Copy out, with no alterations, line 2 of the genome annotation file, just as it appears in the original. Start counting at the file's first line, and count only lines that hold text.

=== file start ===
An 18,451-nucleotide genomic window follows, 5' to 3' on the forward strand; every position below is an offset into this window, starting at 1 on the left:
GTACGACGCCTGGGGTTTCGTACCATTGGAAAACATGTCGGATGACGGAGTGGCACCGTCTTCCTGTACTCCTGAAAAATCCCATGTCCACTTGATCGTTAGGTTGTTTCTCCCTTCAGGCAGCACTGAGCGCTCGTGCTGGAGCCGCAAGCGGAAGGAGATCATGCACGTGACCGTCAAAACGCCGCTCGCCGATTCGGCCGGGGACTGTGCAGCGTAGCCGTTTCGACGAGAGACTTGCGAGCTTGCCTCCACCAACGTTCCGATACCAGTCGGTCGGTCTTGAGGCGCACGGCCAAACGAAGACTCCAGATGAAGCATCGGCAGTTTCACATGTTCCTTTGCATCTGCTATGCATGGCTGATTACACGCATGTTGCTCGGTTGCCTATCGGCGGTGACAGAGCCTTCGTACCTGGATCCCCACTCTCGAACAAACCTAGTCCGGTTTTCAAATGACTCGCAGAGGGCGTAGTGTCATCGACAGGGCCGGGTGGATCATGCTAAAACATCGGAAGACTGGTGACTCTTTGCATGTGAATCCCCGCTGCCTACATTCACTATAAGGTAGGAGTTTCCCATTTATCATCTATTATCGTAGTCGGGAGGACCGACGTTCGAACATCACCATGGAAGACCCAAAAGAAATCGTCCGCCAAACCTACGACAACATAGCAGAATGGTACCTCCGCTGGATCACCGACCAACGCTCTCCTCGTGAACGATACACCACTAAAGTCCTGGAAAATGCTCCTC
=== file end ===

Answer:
GTACGACGCCTGGGGTTTCGTACCATTGGAAAACATGTCGGATGACGGAGTGGCACCGTCTTCCTGTACTCCTGAAAAATCCCATGTCCACTTGATCGTTAGGTTGTTTCTCCCTTCAGGCAGCACTGAGCGCTCGTGCTGGAGCCGCAAGCGGAAGGAGATCATGCACGTGACCGTCAAAACGCCGCTCGCCGATTCGGCCGGGGACTGTGCAGCGTAGCCGTTTCGACGAGAGACTTGCGAGCTTGCCTCCACCAACGTTCCGATACCAGTCGGTCGGTCTTGAGGCGCACGGCCAAACGAAGACTCCAGATGAAGCATCGGCAGTTTCACATGTTCCTTTGCATCTGCTATGCATGGCTGATTACACGCATGTTGCTCGGTTGCCTATCGGCGGTGACAGAGCCTTCGTACCTGGATCCCCACTCTCGAACAAACCTAGTCCGGTTTTCAAATGACTCGCAGAGGGCGTAGTGTCATCGACAGGGCCGGGTGGATCATGCTAAAACATCGGAAGACTGGTGACTCTTTGCATGTGAATCCCCGCTGCCTACATTCACTATAAGGTAGGAGTTTCCCATTTATCATCTATTATCGTAGTCGGGAGGACCGACGTTCGAACATCACCATGGAAGACCCAAAAGAAATCGTCCGCCAAACCTACGACAACATAGCAGAATGGTACCTCCGCTGGATCACCGACCAACGCTCTCCTCGTGAACGATACACCACTAAAGTCCTGGAAAATGCTCCTC